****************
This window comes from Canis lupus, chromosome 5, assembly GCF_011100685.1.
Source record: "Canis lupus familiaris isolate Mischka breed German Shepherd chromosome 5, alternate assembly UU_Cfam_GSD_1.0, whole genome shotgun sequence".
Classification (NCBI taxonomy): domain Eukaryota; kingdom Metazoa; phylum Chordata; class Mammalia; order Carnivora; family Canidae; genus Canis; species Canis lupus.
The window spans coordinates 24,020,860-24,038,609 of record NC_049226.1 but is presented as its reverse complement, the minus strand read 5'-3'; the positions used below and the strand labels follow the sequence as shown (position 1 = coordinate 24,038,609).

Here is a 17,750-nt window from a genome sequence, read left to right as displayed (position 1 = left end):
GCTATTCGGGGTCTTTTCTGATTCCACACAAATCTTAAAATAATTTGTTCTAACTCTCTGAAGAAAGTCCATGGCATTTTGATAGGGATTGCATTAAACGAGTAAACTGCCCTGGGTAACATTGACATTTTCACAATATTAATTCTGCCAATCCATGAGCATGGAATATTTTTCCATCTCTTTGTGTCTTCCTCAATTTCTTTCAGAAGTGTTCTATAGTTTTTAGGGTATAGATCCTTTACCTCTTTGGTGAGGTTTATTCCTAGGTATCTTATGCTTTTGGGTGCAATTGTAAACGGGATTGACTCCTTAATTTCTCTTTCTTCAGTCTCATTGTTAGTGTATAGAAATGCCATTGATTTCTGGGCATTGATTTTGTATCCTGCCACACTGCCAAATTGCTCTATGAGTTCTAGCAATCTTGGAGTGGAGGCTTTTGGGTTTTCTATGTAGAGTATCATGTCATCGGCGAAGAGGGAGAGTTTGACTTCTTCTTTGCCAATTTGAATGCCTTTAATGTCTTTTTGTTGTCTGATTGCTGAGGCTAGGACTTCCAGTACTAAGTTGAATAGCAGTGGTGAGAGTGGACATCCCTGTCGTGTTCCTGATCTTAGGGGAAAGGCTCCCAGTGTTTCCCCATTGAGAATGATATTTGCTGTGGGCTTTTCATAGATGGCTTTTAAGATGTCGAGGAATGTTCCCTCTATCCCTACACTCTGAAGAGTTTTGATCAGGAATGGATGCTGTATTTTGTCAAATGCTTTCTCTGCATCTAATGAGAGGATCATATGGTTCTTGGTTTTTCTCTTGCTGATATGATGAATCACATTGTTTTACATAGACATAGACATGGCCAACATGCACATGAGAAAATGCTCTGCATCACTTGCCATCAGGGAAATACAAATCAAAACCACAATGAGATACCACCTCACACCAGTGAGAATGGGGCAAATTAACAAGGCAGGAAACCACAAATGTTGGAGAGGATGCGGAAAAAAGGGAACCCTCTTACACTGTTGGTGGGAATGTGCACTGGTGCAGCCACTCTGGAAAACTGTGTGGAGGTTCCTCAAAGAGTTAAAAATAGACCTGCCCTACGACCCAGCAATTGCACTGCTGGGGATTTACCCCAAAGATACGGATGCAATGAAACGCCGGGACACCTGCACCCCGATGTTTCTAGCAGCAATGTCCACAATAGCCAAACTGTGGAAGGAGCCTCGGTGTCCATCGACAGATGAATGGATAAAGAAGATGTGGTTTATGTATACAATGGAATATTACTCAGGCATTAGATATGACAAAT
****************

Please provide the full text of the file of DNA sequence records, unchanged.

This window comes from Canis lupus, chromosome 5, assembly GCF_011100685.1.
Source record: "Canis lupus familiaris isolate Mischka breed German Shepherd chromosome 5, alternate assembly UU_Cfam_GSD_1.0, whole genome shotgun sequence".
Classification (NCBI taxonomy): domain Eukaryota; kingdom Metazoa; phylum Chordata; class Mammalia; order Carnivora; family Canidae; genus Canis; species Canis lupus.
The window spans coordinates 24,020,860-24,038,609 of record NC_049226.1 but is presented as its reverse complement, the minus strand read 5'-3'; the positions used below and the strand labels follow the sequence as shown (position 1 = coordinate 24,038,609).

Here is a 17,750-nt window from a genome sequence, read left to right as displayed (position 1 = left end):
GCTATTCGGGGTCTTTTCTGATTCCACACAAATCTTAAAATAATTTGTTCTAACTCTCTGAAGAAAGTCCATGGCATTTTGATAGGGATTGCATTAAACGAGTAAACTGCCCTGGGTAACATTGACATTTTCACAATATTAATTCTGCCAATCCATGAGCATGGAATATTTTTCCATCTCTTTGTGTCTTCCTCAATTTCTTTCAGAAGTGTTCTATAGTTTTTAGGGTATAGATCCTTTACCTCTTTGGTGAGGTTTATTCCTAGGTATCTTATGCTTTTGGGTGCAATTGTAAACGGGATTGACTCCTTAATTTCTCTTTCTTCAGTCTCATTGTTAGTGTATAGAAATGCCATTGATTTCTGGGCATTGATTTTGTATCCTGCCACACTGCCAAATTGCTCTATGAGTTCTAGCAATCTTGGAGTGGAGGCTTTTGGGTTTTCTATGTAGAGTATCATGTCATCGGCGAAGAGGGAGAGTTTGACTTCTTCTTTGCCAATTTGAATGCCTTTAATGTCTTTTTGTTGTCTGATTGCTGAGGCTAGGACTTCCAGTACTAAGTTGAATAGCAGTGGTGAGAGTGGACATCCCTGTCGTGTTCCTGATCTTAGGGGAAAGGCTCCCAGTGTTTCCCCATTGAGAATGATATTTGCTGTGGGCTTTTCATAGATGGCTTTTAAGATGTCGAGGAATGTTCCCTCTATCCCTACACTCTGAAGAGTTTTGATCAGGAATGGATGCTGTATTTTGTCAAATGCTTTCTCTGCATCTAATGAGAGGATCATATGGTTCTTGGTTTTTCTCTTGCTGATATGATGAATCACATTGTTTTACATAGACATAGACATGGCCAACATGCACATGAGAAAATGCTCTGCATCACTTGCCATCAGGGAAATACAAATCAAAACCACAATGAGATACCACCTCACACCAGTGAGAATGGGGCAAATTAACAAGGCAGGAAACCACAAATGTTGGAGAGGATGCGGAAAAAAGGGAACCCTCTTACACTGTTGGTGGGAATGTGCACTGGTGCAGCCACTCTGGAAAACTGTGTGGAGGTTCCTCAAAGAGTTAAAAATAGACCTGCCCTACGACCCAGCAATTGCACTGCTGGGGATTTACCCCAAAGATACGGATGCAATGAAACGCCGGGACACCTGCACCCCGATGTTTCTAGCAGCAATGTCCACAATAGCCAAACTGTGGAAGGAGCCTCGGTGTCCATCGACAGATGAATGGATAAAGAAGATGTGGTTTATGTATACAATGGAATATTACTCAGGCATTAGATATGACAAAT